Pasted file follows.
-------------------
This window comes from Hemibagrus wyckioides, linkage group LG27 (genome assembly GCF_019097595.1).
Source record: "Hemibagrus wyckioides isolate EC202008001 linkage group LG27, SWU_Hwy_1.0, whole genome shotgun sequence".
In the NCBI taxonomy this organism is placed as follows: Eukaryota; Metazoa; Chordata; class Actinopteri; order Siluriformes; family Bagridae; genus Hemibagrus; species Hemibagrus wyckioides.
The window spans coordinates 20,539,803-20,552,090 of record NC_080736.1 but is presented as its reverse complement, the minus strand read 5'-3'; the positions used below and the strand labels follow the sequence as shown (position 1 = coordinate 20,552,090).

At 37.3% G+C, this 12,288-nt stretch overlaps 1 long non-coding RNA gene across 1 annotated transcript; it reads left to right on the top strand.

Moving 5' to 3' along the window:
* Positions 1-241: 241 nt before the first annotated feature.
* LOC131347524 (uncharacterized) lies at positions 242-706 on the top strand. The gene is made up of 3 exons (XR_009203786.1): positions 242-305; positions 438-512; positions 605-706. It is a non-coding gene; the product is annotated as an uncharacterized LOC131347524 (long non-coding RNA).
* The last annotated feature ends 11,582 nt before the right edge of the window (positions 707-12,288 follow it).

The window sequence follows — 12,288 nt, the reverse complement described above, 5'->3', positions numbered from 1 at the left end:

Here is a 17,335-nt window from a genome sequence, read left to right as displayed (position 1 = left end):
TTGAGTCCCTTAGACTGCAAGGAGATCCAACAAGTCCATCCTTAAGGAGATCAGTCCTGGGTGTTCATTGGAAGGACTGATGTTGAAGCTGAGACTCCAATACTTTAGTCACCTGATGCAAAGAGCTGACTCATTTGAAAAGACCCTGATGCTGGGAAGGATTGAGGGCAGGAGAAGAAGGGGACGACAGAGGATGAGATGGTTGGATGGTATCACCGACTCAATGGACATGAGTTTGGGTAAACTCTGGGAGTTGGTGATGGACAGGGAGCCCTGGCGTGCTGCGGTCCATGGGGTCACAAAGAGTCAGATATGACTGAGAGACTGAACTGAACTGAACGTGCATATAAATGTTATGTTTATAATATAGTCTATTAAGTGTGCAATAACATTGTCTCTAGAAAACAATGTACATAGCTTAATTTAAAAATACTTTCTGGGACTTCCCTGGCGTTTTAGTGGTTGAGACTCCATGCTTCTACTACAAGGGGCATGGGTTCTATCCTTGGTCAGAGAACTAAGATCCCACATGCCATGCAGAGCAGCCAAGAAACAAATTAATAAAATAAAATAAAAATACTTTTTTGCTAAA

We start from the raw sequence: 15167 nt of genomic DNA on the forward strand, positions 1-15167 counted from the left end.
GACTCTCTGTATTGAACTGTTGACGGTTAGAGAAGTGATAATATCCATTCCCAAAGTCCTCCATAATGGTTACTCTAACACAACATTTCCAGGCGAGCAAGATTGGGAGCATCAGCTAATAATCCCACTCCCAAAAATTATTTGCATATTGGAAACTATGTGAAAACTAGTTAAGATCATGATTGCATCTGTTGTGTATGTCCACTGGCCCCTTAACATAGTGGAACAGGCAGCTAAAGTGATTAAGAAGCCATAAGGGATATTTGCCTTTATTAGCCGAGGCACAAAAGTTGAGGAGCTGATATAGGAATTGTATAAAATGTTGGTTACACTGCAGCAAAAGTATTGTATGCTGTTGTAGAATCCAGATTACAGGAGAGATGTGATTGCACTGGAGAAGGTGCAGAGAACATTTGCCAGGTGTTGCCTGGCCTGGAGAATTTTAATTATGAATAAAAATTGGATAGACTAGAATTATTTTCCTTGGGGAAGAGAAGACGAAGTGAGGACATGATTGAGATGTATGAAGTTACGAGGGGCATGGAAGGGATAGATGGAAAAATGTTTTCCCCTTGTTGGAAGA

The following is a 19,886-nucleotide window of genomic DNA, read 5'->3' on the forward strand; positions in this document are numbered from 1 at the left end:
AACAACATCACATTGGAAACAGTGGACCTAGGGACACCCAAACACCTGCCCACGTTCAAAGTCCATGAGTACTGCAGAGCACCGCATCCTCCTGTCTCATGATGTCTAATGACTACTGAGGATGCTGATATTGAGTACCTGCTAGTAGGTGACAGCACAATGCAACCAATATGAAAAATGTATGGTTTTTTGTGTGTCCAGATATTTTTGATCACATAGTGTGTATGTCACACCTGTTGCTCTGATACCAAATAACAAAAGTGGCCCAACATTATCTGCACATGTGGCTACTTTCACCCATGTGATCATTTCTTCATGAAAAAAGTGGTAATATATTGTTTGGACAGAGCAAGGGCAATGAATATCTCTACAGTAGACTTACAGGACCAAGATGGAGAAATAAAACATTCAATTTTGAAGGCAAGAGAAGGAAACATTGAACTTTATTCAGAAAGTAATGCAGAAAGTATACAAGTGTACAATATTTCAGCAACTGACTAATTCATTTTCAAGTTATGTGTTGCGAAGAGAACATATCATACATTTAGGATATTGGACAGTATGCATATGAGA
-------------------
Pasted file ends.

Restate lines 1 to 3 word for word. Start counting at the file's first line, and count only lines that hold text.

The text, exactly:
This window comes from Hemibagrus wyckioides, linkage group LG27 (genome assembly GCF_019097595.1).
Source record: "Hemibagrus wyckioides isolate EC202008001 linkage group LG27, SWU_Hwy_1.0, whole genome shotgun sequence".
In the NCBI taxonomy this organism is placed as follows: Eukaryota; Metazoa; Chordata; class Actinopteri; order Siluriformes; family Bagridae; genus Hemibagrus; species Hemibagrus wyckioides.